Syrian regime has approved "a ceasefire in the de-escalation zone in Idlib starting from tonight" on the condition militants and rebels withdraw forces and weaponry from a buffer zone as per a September accord struck in the Russian city of Sochi.
The Syrian regime has agreed to a truce in the northwestern region of Idlib on condition a Turkish-Russian buffer-zone deal is implemented, regime news agency SANA reported on Thursday.
It cited a military source who announced the regime's "approval for a ceasefire in the de-escalation zone in Idlib starting from tonight" on the condition militants and rebels withdraw forces and weaponry from a buffer zone as per a September accord struck in the Russian resort city of Sochi.
Russia welcomed the decision.
"Of course, we welcome the Syrian government's decision to introduce a truce," Moscow's envoy to Syria Alexander Lavrentyev was quoted as saying by Interfax news agency after the first day of peace talks in the Kazakh capital Nur-Sultan.
Meanwhile, parties to the Astana talks on the war in Syria met once again for two days in Nur-Sultan. The UN has called the talks the most effective dialogue to end the Syrian war.
After 12 previous rounds since 2017, however, the situation on the ground remains much the same. The UN says more than 400,000 people have been internally displaced by the war.
Iran, Russia and Turkey are the three main Astana guarantors, who will be in attendance along with observers from the UN and Jordan.
Members of the Syrian opposition and Assad regime also attended, with Lebanon and Iraq joining the talks for the first time.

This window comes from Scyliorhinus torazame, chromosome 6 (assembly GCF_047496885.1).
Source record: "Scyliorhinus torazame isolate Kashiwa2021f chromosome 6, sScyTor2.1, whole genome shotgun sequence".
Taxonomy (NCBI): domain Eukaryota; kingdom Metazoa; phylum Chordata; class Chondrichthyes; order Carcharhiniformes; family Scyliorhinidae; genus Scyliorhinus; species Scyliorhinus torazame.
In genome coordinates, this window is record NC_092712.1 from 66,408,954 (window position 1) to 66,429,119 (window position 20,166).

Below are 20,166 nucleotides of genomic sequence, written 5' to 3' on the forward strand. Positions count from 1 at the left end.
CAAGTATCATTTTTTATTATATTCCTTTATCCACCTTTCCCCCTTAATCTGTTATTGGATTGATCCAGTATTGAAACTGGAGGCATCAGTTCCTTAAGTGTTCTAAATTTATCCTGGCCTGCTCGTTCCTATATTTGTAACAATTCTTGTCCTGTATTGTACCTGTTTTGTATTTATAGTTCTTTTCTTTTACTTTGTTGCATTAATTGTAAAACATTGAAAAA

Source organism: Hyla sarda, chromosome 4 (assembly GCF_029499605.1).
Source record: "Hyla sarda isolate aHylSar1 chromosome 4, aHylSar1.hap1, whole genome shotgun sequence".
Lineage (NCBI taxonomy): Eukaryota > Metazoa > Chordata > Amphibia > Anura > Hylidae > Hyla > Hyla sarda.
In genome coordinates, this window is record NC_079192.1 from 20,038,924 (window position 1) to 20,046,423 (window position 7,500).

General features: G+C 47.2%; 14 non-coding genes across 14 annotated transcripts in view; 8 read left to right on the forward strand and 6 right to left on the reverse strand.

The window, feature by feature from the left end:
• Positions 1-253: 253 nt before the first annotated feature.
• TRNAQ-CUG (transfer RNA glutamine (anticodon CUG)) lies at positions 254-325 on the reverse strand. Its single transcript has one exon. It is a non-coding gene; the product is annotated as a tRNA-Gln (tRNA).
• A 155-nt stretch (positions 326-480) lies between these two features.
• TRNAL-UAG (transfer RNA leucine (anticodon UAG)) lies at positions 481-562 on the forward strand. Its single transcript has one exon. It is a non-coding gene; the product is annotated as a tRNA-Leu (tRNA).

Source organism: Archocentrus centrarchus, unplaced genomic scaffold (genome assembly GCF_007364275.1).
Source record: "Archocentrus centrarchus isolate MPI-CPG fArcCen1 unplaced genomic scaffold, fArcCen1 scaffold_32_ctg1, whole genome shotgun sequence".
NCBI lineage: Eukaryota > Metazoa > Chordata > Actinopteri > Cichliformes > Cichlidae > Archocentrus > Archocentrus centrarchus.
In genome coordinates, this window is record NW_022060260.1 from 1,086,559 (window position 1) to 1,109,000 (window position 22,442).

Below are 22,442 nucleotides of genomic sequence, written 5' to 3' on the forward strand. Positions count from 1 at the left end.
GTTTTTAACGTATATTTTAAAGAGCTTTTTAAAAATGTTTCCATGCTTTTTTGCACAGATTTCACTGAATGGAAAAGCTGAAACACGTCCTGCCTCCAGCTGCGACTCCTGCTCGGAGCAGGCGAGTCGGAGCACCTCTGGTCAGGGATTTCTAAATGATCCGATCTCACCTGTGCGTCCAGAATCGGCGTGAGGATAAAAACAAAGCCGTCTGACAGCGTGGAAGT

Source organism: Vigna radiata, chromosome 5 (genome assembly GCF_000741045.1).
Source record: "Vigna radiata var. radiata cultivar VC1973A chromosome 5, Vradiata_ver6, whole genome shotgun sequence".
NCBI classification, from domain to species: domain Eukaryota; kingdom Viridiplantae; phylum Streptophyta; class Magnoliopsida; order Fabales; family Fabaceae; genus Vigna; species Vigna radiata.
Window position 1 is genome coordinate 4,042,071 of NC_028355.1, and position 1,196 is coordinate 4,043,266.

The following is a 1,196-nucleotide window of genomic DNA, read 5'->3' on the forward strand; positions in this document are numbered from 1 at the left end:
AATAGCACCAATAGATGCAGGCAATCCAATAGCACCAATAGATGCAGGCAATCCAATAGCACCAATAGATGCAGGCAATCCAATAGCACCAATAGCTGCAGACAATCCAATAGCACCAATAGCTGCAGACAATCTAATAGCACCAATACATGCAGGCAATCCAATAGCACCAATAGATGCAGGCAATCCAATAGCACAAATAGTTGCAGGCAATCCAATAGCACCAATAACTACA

TRT World speaks to Syria analyst Oytun Orhan on Syria peace talks in the Kazakh capital.
The current Astana talks are meant to focus on the Idlib region, home to more than three million people. The province is said to be the worst hit and is the last remaining opposition and rebel stronghold.
Around 800 people have died in regime bombing in the last three months alone, even within the de-escalation zone, despite a ceasefire agreement.
The region has been bombarded almost daily by Russian-backed regime forces.
It's hoped that representatives will also address confidence building measures between the Syrian parties, and plans to form a constitutional committee.
Rounds of talks
Previous rounds of talks accomplished a prisoner exchange, and opened a way for direct dialogue between the Syrian regime and the opposition. The talks also created a framework of rules for safe zones. But the Assad regime's attacks on the safe zones meant the last talks held in March-April of last year were mired in disagreements.
The UN and other members of the international community are hoping for the two-day talks to make headway in breaking the deadlock in order to work on a permanent ceasefire in Syria.
UN to investigate airstrikes
Secretary General Antonio Guterres is establishing an inquiry into a series of the regime and Russian attacks on UN-supported facilities, including hospitals, in northwestern Syria's Idlib province, his spokesman confirmed Thursday.
Stephane Dujarric said Guterres' investigate board "will ascertain the facts of these incidents and report to the Secretary-General upon the completion of its work."
"The Secretary-General urges all parties concerned to cooperate with the Board once it has been established," he added.
At the time of the request, Human Rights Watch offered strong support for the inquiry, saying the UN provided Russia, the regime and other parties with "coordinates of hospitals in Idlib to ensure their safety."
"Yet time and again, those life-saving facilities have been bombed," Louis Charbonneau, the rights organization’s UN director, said in a statement.
At least 450 civilians have been killed since the regime offensive began in April, according to the UN. That includes over 100 in the past two weeks.